Our last post discussed angel investing from the perspective of the entrepreneur. This week, we pose some of the issues that angel investors should consider when deciding whether to invest in a new venture.
The Prospectus and Subscription Agreement
When deciding whether to invest in a new venture, the first step is to read the offering prospectus and subscription agreement. These documents, if properly prepared, should include the following key points for your consideration:
- The total amount of the offering and the minimum investment required by each investor;
- What type of security you will receive for your investment (common stock, preferred stock, warrants, options);
- How the company plans to use the investment;
- A detailed description of the company with information similar to a business plan, including any revenue and/or projected revenue, biographies of the executive officers and key management personnel, description of the competition, risk factors and financial statements; and
- Information about whether there are any plans to register the shares from the offering.
Who Else is Investing?
Be sure to get a feel for what kind of investments they are getting from others. It should raise a red flag if the company is raising very small amounts of money from many investors. It is easier to convince a circle of friends, family and friends of friends to invest $1,000 than it is to convince them to invest $25,000.
Perhaps equally as important, you should inquire about management’s personal investment. Most angels agree that one of the biggest barriers for a company raising capital is if a founder or executive has not invested his or her own money into the venture. Sure, a founder brings a great deal of non-monetary value to the company, but if he or she does not believe in it enough to invest money, why should you invest yours?
Read the Risk Factors
No one likes to read pages and pages of risk factors, especially when they seem to be boilerplate, but the risk factors often contain key information about a company’s barriers to success. Risk factors will generally contain detail about federal, state and local regulations that can affect a company’s success. For example, if a green energy company is heavily dependent on current government subsidies and tax incentives, any changes in these incentives may significantly alter the company’s course of business. Similarly, the risk factors contain important information about the offering itself, like whether the money you invest is immediately released to the company or if investments will remain in an escrow account until a minimum amount has been raised — the latter being a safer investment.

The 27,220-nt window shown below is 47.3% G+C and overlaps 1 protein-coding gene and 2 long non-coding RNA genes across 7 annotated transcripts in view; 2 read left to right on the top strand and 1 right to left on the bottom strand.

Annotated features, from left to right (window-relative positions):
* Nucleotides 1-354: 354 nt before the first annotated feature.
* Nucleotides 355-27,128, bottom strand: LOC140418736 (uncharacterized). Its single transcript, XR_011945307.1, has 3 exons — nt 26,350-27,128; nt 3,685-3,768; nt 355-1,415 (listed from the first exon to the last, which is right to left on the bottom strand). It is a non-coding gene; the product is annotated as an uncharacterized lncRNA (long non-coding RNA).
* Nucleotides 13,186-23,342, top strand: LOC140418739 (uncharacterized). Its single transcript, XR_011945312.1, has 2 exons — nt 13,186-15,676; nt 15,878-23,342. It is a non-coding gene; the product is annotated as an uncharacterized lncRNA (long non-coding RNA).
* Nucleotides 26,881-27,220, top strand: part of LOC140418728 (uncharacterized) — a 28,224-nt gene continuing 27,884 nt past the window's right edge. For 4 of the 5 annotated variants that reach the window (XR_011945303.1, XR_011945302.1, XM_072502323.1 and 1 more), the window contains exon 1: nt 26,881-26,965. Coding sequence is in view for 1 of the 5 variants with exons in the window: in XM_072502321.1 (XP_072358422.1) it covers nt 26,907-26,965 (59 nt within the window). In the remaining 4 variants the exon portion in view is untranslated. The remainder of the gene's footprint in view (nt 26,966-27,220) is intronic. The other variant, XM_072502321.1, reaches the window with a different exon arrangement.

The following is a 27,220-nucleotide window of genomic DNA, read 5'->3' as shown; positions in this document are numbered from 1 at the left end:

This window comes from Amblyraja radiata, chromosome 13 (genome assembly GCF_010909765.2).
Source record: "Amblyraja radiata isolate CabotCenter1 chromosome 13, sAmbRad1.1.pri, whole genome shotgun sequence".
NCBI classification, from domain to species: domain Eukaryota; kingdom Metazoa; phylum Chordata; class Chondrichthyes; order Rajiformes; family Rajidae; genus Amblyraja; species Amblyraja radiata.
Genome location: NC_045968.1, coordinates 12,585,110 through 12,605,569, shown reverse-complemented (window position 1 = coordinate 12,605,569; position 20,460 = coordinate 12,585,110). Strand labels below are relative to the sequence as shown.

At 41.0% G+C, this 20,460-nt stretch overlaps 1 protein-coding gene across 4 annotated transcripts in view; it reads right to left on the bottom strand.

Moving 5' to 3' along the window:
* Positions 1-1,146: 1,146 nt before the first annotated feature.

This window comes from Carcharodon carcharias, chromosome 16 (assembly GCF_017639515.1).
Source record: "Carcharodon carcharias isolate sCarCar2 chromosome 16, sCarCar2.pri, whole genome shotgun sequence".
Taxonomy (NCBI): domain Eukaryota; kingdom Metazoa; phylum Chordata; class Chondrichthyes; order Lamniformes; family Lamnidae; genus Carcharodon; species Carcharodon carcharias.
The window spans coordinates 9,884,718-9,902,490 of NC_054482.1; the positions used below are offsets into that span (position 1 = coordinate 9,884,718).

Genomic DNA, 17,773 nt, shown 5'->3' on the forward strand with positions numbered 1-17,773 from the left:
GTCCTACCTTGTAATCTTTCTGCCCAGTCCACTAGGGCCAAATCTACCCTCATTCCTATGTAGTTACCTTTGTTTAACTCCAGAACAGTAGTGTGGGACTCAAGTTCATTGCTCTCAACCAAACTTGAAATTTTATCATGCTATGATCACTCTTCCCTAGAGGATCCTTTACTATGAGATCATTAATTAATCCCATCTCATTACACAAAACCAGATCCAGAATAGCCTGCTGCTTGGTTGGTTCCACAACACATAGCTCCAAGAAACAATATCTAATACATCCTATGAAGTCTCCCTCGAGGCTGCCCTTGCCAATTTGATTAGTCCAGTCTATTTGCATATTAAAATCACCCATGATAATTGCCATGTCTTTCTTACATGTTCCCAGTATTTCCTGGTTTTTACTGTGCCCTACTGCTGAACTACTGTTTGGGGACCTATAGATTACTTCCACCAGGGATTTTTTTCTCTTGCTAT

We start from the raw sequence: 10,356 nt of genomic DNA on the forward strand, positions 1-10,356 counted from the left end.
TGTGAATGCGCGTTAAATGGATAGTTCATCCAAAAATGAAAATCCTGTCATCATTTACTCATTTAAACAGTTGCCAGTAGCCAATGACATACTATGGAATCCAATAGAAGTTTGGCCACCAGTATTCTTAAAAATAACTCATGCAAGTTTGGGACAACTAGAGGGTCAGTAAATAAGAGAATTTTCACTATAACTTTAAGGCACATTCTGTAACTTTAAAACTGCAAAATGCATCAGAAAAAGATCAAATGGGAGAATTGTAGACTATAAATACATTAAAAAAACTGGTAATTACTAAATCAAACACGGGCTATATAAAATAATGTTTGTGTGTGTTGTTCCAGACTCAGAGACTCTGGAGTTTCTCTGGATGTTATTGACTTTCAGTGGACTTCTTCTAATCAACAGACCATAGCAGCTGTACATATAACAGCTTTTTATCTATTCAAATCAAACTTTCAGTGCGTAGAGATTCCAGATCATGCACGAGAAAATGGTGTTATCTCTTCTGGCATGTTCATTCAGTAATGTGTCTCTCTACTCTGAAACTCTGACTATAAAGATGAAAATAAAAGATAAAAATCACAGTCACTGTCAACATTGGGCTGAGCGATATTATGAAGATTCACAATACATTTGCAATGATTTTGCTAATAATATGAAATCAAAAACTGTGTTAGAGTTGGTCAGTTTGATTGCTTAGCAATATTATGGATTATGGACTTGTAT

Understanding the Details
Some of the most important details to consider are the following:
- How is the investment being used? Are they paying a broker a commission on investments, and if so, how much?
- How will future rounds of financing affect your interest? Most offerings do not offer any anti-dilution protection. Consider how your interest will be diluted with later rounds of funding.
- Do your due diligence. Read carefully through the company’s business plan and financial information. Get to know management. Consider a more hands-on approach if you think your background is suitable for a board or consulting position. Many startups are looking for the industry experience of angels as much as they are looking for money.
- Do not get involved with a company that is not complying with SEC regulations. All offerings are subject to SEC rules or must fall within the rules’ limited exemptions. If there are questions about whether a company is properly complying with SEC requirements, do not invest.
The attorneys at Horwitz + Armstrong, LLP have worked as advisors to angel investors and have assisted many companies in raising early-stage capital from angels. For more information about legal considerations before investing, contact Larry Horwitz at email@example.com.